Subordinators can be generalised to beyond one-dimensional processes; see (Ole E. Barndorff-Nielsen, Pedersen, and Sato 2001). We can more generally consider subordinators that take values in \(\mathbb{R}^d,\) although such a process no longer has an intuitive interpretation as the rate-of-time-passing, since time is usually one-dimensional in common experience.

## Properties

Let us see what Dominic Yeo says, channelling Bertoin (1996):

In general, we describe Lévy processes by their characteristic exponent. As a subordinator takes values in \([0,\infty),\) we can use the Laplace exponent instead: \[\mathbb{E}\exp(-\lambda X_t)=:\exp(-t\Phi(\lambda)).\] We can refine the Levy-Khintchine formula; \[\Phi(\lambda)=k+d\lambda+\int_{[0,\infty)}(1-e^{-\lambda x})\Pi(dx),\] where k is the kill rate (in the non-strict case). Because the process is increasing, it must have bounded variation, and so the quadratic part vanishes, and we have a stronger condition on the Levy measure: \(\int(1\wedge x)\Pi(dx)<\infty.\) The expression \(\bar{\Pi}(x):=k+\Pi((x,\infty))\) for the tail of the Levy measure is often more useful in this setting. We can think of this decomposition as the sum of a drift, and a PPP with characteristic measure \(\Pi+k\delta_\infty.\) … we do not want to consider the case that \(X\) is a step process, so either \(d>0\) or \(\Pi((0,\infty))=\infty\) is enough to ensure this.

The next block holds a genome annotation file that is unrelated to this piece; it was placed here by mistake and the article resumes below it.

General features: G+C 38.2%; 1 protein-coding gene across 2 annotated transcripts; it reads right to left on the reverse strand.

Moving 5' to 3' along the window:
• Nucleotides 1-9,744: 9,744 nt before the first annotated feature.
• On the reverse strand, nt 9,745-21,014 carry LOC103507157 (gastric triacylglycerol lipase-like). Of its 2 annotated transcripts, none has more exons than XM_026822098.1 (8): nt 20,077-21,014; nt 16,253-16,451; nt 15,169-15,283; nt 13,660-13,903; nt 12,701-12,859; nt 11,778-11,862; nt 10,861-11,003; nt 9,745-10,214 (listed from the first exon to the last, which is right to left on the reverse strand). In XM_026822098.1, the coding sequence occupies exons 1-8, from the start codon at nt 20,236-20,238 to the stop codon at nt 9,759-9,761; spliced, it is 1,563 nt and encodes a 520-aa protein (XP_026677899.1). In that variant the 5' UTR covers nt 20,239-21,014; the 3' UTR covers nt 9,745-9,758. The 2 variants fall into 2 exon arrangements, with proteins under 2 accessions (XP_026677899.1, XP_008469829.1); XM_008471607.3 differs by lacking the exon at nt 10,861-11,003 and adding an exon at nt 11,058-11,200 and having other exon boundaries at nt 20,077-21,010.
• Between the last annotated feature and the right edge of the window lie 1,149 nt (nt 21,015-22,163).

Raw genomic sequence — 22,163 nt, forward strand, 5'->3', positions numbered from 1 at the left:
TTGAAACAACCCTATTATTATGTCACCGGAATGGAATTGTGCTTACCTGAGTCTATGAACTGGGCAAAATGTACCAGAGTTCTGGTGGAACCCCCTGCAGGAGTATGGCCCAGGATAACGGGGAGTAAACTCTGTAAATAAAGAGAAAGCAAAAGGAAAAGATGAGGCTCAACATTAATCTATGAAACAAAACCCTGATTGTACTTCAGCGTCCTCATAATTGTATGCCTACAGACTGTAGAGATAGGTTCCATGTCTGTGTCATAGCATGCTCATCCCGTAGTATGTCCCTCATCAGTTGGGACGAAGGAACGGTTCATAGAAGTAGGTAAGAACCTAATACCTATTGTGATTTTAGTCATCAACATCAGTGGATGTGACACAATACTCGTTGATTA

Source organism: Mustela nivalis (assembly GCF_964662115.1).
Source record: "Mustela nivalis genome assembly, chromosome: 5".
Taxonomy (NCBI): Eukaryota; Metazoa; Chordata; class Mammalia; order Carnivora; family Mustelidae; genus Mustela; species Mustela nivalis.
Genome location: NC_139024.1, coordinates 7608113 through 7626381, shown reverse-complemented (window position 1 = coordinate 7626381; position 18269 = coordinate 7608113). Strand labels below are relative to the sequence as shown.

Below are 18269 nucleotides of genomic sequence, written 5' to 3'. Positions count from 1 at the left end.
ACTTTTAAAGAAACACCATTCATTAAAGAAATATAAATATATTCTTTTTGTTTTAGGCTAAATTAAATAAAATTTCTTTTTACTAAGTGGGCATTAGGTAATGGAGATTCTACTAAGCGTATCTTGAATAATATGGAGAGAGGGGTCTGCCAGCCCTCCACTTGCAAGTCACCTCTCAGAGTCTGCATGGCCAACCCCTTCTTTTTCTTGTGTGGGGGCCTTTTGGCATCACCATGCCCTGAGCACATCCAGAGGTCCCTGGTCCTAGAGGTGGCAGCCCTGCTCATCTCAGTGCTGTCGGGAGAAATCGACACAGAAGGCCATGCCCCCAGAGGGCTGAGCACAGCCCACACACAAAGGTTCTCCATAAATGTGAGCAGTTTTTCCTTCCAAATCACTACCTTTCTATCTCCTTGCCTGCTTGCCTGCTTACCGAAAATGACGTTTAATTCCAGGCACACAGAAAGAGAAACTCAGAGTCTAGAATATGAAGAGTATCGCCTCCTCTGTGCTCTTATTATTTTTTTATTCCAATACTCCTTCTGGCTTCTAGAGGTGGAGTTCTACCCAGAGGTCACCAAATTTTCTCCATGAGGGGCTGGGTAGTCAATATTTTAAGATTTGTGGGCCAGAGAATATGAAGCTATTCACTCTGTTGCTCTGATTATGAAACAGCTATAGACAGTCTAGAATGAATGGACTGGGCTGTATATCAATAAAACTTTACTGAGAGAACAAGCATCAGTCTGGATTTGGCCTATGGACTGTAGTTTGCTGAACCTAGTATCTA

## Gamma processes

See Gamma processes.

## Beta processes

The strictly-increasing flavour, as seen in See Gamma processes.

## Poisson processes

See Poisson processes.

## as measure priors

See Measure priors.

## Compound Poisson processes with non-negative increments

🏗

## Inverse Gaussian processes

See (Kyprianou 2014). Interesting because Minami (2003) gives an interpretation of the multivariate Inverse Gaussian process which is suggestive of a natural dependence model via covariance of a dual Gaussian process. Dependency structure might be interesting.

🏗

## An increasing linear function is a subordinator